His attempts were noble efforts but misplaced, and by the end of the 1960s he was thought of as a has been, a once was, a shoulda been...and then they made him take a screen test to play a 20th century character, a Mafia don decades older than Brando was at the time and he shoved some cotton or Kleenex into his mouth to make himself jowly and created a way of speaking that a man who'd been punched in the throat might sound like and began another trilogy that proved he was the greatest screen actor once again:


The latter was Brando's favorite and is definitely one of mine, another historical role but this time to serve a higher purpose in what to my mind is the best fictional take on colonialism in any movie ever...if you want to know why the great actors of Brando's lifetime from James Dean to Al Pacino considered Brando the best ever, watch those six movies...

(For four more movies—where Brando proves his skill—to round out the list to ten I'd add:


Saturday, August 22, 2015


LISTEN TO ME MARLON is another documentary based (mostly) on historic footage and audio tape, a la the recent masterpiece on Amy Winehouse, AMY. There are a few moments in MARLON depicting Brando's boyhood where there seems to be recreated scenes, but otherwise the film relies on historic news and movie footage to supplement audio recordings Brando made later in life either looking back on his career or his boyhood, or talking to himself (thus the "Listen to me Marlon"—i.e. his addressing himself) in what he seems to have labeled "SELF HYPNOSIS" tapes.

The discovery that Brando had taped himself (along with having a hologram made of his head speaking, including reciting lines from Shakespeare plays) is what generated this film. Brando intentionally recorded himself correcting the record of his life from his perspective and it is as revelatory as everything else this iconic figure did in his life.

If you were influenced by Brando's movie roles when they first appeared, as I was, or saw them later and felt their impact, or are one of the many actors or viewers who consider him to be the greatest movie actor of his time, or any time, you'll dig this film. But even if you don't agree with those who see Brando as a towering historic cultural figure, this movie might still be for you, because it tells a unique though classic tragic tale of personal triumph and personal failure. Brando's story could almost be another Greek myth about hubris and its tragic results.

I would have made a few other selections in the movie scenes that director Stevan Riley chose to illustrate various points in Brando's life and career, and his impact on movie acting, and would have loved to have seen and heard more from his family and intimate friends, in fact I wish I could have heard more of the tapes and could easily have sat through two films culled from his archives. But for most viewers I'm sure this film will satisfy any curiosity they might have about the man who changed the art of film acting as well as impacted the culture of the 1950s and '60s and beyond.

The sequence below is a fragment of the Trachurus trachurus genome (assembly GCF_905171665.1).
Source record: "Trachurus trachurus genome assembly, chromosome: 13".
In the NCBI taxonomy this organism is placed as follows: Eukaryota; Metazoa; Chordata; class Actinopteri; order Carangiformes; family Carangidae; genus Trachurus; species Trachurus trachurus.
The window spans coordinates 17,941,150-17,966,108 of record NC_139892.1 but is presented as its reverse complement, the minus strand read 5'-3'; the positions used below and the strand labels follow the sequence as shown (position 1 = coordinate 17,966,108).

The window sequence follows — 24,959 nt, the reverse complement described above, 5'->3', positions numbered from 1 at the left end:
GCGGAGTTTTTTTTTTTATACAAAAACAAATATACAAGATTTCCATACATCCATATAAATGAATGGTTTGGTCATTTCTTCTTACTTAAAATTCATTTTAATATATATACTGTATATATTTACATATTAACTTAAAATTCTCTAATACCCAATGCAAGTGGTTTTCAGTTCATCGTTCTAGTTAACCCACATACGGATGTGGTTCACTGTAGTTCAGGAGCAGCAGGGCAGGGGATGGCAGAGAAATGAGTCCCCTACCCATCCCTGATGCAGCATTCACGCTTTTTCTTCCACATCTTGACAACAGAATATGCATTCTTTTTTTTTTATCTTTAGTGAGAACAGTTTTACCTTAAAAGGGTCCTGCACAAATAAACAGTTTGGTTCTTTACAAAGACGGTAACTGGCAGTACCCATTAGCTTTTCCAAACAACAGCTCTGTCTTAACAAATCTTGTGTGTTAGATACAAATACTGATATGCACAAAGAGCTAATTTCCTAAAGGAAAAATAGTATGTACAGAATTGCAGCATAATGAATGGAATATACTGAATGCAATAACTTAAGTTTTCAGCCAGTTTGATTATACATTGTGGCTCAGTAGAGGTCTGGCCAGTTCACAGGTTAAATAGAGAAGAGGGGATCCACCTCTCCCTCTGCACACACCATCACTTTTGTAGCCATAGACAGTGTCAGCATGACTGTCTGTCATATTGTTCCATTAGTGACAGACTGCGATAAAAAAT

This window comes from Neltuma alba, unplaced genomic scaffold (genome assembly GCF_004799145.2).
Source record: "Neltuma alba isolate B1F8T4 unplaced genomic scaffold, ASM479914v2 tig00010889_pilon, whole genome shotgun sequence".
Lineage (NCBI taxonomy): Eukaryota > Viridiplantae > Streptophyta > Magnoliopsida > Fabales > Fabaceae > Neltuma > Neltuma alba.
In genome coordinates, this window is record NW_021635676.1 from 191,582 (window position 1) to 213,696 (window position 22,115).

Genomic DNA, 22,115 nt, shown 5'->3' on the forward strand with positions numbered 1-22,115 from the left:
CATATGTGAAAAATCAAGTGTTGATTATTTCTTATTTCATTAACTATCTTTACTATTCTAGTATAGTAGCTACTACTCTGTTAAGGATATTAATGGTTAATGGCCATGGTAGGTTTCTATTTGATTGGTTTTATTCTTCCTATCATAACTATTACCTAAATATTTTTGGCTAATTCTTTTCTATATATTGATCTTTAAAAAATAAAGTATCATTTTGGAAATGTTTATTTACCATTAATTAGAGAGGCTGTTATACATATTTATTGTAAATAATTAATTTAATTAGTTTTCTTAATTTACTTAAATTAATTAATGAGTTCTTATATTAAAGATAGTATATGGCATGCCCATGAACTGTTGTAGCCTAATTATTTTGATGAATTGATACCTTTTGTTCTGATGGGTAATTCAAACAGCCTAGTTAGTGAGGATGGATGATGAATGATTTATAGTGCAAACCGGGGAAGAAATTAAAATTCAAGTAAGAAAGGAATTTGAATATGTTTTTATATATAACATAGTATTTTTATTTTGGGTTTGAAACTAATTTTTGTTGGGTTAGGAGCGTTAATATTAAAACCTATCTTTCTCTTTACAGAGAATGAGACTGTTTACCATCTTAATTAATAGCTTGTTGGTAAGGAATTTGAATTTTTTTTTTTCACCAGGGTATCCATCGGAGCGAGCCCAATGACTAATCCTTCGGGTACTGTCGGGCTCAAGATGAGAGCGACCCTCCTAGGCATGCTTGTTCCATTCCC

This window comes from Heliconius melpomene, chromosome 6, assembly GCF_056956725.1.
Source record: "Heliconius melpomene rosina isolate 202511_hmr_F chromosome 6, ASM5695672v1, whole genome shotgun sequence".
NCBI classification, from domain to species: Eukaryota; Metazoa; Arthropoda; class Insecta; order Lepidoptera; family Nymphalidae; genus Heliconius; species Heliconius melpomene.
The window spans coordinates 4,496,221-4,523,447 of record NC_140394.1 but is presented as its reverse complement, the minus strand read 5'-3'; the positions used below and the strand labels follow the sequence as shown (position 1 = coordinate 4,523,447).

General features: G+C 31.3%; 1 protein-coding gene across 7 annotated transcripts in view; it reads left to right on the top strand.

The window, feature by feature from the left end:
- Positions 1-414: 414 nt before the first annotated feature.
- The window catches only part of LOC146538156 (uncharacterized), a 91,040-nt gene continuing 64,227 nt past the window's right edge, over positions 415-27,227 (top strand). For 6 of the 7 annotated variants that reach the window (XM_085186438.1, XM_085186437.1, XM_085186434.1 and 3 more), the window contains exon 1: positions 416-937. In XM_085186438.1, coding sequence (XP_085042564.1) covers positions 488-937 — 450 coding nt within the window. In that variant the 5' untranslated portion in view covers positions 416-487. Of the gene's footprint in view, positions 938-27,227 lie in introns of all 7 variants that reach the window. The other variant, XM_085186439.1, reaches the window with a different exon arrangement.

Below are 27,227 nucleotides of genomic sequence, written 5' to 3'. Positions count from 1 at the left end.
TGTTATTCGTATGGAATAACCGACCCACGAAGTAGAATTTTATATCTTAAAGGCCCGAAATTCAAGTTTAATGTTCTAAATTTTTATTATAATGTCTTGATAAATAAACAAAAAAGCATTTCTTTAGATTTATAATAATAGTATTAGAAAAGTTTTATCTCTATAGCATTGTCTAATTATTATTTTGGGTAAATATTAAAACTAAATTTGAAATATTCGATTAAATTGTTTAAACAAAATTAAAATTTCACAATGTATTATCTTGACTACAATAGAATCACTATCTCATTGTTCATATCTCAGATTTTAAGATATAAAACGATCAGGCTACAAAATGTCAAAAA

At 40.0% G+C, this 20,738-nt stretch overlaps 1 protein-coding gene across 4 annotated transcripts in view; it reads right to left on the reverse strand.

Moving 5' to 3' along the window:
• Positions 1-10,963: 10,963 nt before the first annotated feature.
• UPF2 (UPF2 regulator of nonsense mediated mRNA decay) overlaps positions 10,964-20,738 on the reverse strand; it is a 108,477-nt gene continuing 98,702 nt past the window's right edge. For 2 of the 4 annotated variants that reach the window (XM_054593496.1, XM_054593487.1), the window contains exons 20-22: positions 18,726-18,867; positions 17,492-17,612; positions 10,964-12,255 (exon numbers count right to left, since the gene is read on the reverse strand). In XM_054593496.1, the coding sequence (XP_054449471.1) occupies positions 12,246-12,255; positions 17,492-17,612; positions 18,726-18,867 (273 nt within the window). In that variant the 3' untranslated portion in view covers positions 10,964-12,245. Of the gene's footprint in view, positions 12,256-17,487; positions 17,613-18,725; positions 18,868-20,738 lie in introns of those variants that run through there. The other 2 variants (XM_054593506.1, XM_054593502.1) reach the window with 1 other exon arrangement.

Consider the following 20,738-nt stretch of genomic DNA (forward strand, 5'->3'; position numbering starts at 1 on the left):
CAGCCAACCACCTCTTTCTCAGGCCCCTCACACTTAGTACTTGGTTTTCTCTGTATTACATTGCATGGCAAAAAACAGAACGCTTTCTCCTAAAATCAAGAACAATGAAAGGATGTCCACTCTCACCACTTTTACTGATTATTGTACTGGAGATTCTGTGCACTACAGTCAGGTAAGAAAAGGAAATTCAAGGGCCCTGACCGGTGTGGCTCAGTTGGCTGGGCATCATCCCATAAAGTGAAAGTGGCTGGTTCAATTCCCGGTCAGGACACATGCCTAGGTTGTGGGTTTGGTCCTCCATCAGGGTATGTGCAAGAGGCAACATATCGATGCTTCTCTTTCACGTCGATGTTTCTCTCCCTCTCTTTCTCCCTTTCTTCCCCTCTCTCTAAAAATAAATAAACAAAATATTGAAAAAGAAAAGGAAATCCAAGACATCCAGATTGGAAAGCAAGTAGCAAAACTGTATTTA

Thursday, August 20, 2015


The little guy is me, to my left my sister Irene and to my right my late sister Joan, behind us is Robert (note the probably woolen bathing suit) the youngest of my three older living brothers at the time (the other two would have been off in the military for WWII), all gone now including him, in Belmar NJ c. 1945

Wednesday, August 19, 2015


Someone hipped me to a Facebook post asking who the female poets were whose work had an impact on your life, even changed it. Something like that. The first thing that struck me was how many of the poets people mentioned I had known or still do.

Even though I still have trouble with lists and have to use Google and other Internet sources to do them since the brain op, I laid in bed last night thinking about it and actually came up with the three poets that did have an impact on my life as well as influencing my poetry, or at least the way I thought about it. Here they are.

Emily Dickinson, all her poetry since I first encountered it as a boy

Muriel Rukeyser, the New Directions paperback version of her 1951 Selected Poems that I discovered as a young man

Diane Di Prima, the first book of hers I read, when it came out from Corinth in 1961: Dinners and Nightmares...I got fired from my job as a disc jockey when I was nineteen for reading one of her "Nightmares" over the air: "Nightmare 6  Get you cut throat off my knife"